Anyone reading Donald Keough's book would do well to first review books like How to Measure Anything: Finding the Value of "Intangibles" in Business and The Halo Effect: ... and the Eight Other Business Delusions That Deceive Managers just to keep things in perspective. Both of these authors explain why would should temper "expert opinion" even when it's presented as entertainingly as in Keough's book.

As someone who has been reading case studies and "the world as I see it" books by top executives for years, I find that many of the examples Keough lists are very familiar. Of course, the New Coke example has been around since I was in business school but, since he was there, Keough gets a special "insider's" pass and does provide some useful new insight. The other cases are also a little worn, but I don't think I've every been this entertained reading those cases.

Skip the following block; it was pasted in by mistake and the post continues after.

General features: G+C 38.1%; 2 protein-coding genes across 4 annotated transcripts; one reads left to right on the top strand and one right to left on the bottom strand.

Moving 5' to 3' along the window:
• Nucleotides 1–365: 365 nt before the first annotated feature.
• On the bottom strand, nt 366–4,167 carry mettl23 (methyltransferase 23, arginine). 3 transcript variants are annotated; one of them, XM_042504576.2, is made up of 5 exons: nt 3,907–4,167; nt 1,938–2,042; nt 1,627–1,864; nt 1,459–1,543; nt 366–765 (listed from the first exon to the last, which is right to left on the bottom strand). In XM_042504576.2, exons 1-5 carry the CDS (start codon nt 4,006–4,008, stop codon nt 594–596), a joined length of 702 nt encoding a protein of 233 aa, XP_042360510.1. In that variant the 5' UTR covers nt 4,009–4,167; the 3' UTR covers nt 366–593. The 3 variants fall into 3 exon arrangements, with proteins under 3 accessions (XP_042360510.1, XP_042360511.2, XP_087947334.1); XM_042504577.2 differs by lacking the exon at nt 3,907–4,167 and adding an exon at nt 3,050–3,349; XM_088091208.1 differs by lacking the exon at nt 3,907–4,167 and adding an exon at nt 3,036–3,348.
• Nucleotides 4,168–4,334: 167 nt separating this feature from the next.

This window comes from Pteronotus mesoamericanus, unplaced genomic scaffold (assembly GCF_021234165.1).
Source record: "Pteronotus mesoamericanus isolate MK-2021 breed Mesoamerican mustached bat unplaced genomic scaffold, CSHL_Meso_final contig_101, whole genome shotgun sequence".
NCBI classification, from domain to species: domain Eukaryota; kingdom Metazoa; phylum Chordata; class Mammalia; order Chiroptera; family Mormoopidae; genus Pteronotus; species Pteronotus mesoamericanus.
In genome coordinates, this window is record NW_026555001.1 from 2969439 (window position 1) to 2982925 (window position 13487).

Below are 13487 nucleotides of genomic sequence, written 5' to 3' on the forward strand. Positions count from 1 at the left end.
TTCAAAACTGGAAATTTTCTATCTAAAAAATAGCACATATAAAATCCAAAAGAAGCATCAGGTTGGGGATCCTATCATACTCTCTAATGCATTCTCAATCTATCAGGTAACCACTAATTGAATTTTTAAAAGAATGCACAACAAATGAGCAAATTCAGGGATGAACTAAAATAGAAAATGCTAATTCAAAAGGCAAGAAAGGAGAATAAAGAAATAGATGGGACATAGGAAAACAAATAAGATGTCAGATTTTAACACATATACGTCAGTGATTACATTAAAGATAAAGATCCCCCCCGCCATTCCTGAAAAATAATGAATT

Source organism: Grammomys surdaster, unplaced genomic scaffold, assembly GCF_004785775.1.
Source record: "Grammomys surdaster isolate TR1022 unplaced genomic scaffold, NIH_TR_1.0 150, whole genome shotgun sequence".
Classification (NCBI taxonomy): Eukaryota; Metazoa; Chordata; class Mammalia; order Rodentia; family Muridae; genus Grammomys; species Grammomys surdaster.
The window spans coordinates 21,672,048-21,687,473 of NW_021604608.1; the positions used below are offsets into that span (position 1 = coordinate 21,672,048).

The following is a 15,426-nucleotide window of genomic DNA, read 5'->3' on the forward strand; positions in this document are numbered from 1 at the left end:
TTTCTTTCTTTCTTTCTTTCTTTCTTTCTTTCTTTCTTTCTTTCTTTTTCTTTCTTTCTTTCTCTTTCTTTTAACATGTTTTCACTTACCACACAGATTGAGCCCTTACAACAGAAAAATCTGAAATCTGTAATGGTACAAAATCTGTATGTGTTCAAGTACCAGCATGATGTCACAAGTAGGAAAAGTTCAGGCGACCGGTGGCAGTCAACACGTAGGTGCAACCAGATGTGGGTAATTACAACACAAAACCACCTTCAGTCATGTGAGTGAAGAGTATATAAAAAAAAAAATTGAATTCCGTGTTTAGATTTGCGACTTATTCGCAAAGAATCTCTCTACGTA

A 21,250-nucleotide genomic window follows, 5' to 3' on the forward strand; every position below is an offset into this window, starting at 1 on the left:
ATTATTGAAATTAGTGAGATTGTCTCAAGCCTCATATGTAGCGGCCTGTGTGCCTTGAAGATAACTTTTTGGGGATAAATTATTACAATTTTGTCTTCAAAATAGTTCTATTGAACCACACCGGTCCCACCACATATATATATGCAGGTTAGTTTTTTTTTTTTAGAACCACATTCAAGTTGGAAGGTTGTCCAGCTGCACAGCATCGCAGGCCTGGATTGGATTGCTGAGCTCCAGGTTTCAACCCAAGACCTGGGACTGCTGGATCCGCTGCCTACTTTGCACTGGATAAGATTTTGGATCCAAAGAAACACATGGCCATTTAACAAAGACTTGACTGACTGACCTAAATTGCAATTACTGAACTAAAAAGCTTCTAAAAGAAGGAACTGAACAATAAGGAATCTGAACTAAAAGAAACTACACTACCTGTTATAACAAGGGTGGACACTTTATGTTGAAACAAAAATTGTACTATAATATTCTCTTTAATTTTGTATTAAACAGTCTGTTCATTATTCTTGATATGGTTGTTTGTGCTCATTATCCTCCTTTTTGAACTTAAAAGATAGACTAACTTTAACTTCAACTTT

The Ten Commandments themselves are also individually familiar. Does an exhortation to keep one's passion and to remember to take risks really ring that profound? No, but, come to think of it, I haven't found them all in one place nor do I think I found them as engaging as you will find in this book.

Keough will also get extra credit for a convincing appeal to authority. Authors which much more mediocre careers have written books with similar observations but Keough comes off as knowing what he is talking about - and still manages some self-deprecating humor.

This was a quick and delightful read and I found myself laughing out loud, pointing out paragraphs in the book to my friends, and email quotes from the book. I plan to anonymously deliver this book to a couple of people who need it most (they may not get the joke, but I will).